10th Anniversary of Amador
I love celebrating anniversaries of people who push boundaries. Having ideas is very easy, having the guts and endurance to see them through, over and over, is what I really respect. Being invited to help celebrate the 10th anniversary of Amador, and molecular cooking in Germany was a great honour for us in this light.
Boundaries of what we expect in food taste and presentation is always pushed to the ends by molecular cooks, like Juan Amador who keep us thinking not just about what and how we eat, but also how physical and chemical transformations can blow our minds.
It's my favourite type of environment, where nerdiness and food come together, and as someone who spends most of my time campaigning on the agroecology side of the food coin, I love spending time in the sensory side of what is actually created with what we prepare land for. Where the culinary and physics come together.
Talking taste with those in molecular gastronomy is as exciting as talking with a viticulturist, they look end to end of what was grown and how it is best presented and enjoyed. I think their primary tool is their nose, and their creative minds for combining and expecting how flavours and visuals come . The early days of the molecular approach was about looking at vacuum chambers and low temperatures in the 18th century. As you know with BLYSS, as we do everything under 50 degrees centigrade, the role of temperature IS our whole point of preserving what grew so fantastically by the theobroma cacao trees. You can see why I love dipping a freshly licked finger into the bowl.
The molecular approach went from sauces and heat in cooking, to seeing how to distribute flavour differently through ingredients, to the role of texture, and the interplay of foods and liquids. In functional terms, it was the role of chemical reactions in food, heat conduction and convection, solubility and flavour stabilisation. Which pretty much sums up 'the' chocolate process from fermentation through conching, as particle size being one of the key tools to bring flavour (or block) flavour that was developed during fermentation.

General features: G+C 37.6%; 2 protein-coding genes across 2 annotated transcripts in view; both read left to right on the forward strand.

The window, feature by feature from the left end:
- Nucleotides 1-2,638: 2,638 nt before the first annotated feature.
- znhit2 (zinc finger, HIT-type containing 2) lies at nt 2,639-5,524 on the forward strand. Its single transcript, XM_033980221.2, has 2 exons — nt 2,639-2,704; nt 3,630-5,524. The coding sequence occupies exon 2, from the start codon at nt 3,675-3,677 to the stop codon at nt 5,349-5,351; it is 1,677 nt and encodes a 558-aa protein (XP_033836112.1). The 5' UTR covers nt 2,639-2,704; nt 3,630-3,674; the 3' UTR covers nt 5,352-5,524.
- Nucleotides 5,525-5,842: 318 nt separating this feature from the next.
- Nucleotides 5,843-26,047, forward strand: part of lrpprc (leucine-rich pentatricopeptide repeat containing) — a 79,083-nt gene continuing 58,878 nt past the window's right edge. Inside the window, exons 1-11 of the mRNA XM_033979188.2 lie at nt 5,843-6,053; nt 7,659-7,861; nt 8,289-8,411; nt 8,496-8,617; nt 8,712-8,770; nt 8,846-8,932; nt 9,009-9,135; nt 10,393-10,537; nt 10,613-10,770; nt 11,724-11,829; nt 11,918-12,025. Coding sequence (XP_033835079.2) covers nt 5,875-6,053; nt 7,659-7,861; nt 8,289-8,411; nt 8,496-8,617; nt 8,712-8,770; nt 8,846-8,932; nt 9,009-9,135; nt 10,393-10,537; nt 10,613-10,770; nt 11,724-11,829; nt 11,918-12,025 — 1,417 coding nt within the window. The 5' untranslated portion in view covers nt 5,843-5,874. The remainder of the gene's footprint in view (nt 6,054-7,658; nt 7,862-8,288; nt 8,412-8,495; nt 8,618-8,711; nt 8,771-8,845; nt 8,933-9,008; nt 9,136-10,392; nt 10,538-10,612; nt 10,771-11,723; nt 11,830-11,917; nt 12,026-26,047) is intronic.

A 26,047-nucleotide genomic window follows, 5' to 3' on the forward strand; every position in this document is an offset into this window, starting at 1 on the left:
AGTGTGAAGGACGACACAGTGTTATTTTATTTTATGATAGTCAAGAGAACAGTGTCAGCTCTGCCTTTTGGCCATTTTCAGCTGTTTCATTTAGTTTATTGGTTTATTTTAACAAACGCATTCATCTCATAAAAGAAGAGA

Guys like Amador, really bring the big picture of 'food' together by interplaying the social, artistic and technical aspects of nutrition together. You could see that by the 10th anniversary party we celebrated on Sunday - the combo of exceptional chefs bringing out stages of stunning creations, and supported by a range of food producers themselves (including us).
MY list of personal favourites were:
- fresh pressed vege juice from The Frank Juice
- smoked to perfection beef from Otto Gourmet
- Spanish organic wines from Pares Balta
- bite sized marshmallows from Hello Mello
- ice cream from KYL21
- extra dry tonic from Aqua Monaco
- stunning handblown drinking and shot glasses from Schwarzmüllerglas
- South African wines from Schalkenbosch
- blue gin
Of course, the man himself Juan Amador was a wonderful host, greeting the guests, having a good time and celebrating the anniversary with fun and style.
As mentioned above, I have MUCH respect for people who not only HAVE ideas, but the endurance to see them through year after year, in his case, star after Michelan star. From the first star which was awarded in 1997 and the next in Sylt, then in Aschaffenburg and the second in 2002. If you've had the pleasure of experiencing his creations in Langen, Wiesbaden or now Mannheim, you've had great luck. The evolution of his style and trademark attention to detail, has been his ongoing hallmark. And something I look forward to seeing for the next years to come too, especially as the asian-european cross-over style which is coming in the next projects we hear whispers about. He started with no stars, but then earned the first one, which turned into two and is he's now got three stars constantly to his name.
Congratulations to the big picture. Congratulations to pushing boundaries. And congratulations for giving a damn about food that's not the typical Michelan-fru-fru, but goes deeper to authentic ingredients, the interplay of the nuances they come from and celebrating taste for what it is. Magic. Pure magic.
Cheers to the next 10 years.
—Alyssa Jade McDonald-Baertl, Bean Queen @ BLYSS
Photos: Juan Amador